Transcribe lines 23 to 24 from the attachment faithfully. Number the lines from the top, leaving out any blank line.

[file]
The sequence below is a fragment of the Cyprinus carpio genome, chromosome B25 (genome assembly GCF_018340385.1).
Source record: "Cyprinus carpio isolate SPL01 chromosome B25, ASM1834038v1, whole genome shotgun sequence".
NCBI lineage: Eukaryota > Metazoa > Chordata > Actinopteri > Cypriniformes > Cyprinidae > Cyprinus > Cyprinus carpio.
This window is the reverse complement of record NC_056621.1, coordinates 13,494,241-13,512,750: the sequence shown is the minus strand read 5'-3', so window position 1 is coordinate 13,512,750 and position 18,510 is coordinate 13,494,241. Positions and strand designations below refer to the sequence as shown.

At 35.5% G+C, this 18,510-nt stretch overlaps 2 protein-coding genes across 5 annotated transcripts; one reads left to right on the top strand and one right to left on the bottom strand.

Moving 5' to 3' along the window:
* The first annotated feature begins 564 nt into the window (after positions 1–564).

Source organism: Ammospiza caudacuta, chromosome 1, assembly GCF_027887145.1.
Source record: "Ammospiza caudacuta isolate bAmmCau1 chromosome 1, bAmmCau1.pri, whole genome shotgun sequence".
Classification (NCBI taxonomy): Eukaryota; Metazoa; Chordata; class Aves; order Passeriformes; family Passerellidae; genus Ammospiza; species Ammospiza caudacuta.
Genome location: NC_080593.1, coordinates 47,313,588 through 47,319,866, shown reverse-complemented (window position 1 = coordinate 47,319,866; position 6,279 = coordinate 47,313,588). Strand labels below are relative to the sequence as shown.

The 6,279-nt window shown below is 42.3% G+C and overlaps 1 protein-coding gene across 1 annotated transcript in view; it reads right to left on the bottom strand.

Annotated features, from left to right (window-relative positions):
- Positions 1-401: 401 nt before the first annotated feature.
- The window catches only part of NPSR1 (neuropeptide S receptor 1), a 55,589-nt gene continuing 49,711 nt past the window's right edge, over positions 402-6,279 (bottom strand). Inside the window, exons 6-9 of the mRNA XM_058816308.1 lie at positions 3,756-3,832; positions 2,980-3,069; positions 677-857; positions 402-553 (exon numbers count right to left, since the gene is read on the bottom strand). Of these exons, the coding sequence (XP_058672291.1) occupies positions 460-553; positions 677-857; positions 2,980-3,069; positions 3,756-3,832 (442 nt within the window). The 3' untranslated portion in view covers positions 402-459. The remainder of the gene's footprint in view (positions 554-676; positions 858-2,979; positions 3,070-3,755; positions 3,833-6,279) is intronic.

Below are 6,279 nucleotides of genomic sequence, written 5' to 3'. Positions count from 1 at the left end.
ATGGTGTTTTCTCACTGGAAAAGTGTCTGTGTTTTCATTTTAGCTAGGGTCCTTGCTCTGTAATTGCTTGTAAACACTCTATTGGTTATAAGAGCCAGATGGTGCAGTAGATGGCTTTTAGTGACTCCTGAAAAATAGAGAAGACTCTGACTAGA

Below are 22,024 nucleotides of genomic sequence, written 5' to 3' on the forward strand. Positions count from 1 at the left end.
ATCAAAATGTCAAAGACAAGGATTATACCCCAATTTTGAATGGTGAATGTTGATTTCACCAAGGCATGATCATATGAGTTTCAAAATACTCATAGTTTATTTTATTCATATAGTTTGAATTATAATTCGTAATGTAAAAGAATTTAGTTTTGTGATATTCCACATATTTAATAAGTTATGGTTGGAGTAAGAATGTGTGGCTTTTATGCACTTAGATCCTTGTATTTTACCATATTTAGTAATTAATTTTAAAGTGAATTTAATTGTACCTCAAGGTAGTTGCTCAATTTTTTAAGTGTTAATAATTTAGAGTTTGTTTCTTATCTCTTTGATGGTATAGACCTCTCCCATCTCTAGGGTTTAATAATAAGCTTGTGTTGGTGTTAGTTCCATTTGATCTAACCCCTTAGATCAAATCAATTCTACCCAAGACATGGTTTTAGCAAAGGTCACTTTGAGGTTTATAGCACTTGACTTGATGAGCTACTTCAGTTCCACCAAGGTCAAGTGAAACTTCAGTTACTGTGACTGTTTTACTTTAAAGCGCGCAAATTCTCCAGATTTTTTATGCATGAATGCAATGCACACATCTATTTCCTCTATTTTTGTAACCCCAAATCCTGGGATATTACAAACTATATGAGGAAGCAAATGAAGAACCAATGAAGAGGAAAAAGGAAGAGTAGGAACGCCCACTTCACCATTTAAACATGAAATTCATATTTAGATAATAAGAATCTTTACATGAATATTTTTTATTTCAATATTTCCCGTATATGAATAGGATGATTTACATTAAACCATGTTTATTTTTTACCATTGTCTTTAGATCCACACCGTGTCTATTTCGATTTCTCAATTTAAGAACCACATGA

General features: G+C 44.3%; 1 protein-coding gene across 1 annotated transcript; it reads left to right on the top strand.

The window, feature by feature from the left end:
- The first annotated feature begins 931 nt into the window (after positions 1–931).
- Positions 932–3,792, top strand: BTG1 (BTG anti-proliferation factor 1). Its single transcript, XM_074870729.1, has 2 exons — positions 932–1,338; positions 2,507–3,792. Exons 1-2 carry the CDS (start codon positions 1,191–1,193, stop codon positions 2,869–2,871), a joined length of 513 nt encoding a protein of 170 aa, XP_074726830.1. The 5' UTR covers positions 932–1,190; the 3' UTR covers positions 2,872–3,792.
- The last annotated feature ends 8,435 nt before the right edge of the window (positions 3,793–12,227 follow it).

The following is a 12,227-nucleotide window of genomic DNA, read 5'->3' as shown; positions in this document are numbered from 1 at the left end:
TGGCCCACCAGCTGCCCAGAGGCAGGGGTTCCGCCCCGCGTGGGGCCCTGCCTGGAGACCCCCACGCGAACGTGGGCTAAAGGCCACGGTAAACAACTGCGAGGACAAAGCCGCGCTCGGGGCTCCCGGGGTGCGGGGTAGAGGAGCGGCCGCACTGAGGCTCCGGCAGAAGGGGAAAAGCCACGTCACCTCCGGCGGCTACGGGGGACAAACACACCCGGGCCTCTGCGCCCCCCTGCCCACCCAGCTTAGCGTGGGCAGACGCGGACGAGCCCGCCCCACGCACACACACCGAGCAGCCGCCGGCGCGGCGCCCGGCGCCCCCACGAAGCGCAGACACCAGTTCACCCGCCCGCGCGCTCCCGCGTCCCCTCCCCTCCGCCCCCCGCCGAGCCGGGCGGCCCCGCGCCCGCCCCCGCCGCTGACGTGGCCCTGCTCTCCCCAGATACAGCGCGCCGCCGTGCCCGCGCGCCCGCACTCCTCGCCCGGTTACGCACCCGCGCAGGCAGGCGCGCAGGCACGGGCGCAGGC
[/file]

- Positions 932–3,792, top strand: BTG1 (BTG anti-proliferation factor 1). Its single transcript, XM_074870729.1, has 2 exons — positions 932–1,338; positions 2,507–3,792. Exons 1-2 carry the CDS (start codon positions 1,191–1,193, stop codon positions 2,869–2,871), a joined length of 513 nt encoding a protein of 170 aa, XP_074726830.1. The 5' UTR covers positions 932–1,190; the 3' UTR covers positions 2,872–3,792.
- The last annotated feature ends 8,435 nt before the right edge of the window (positions 3,793–12,227 follow it).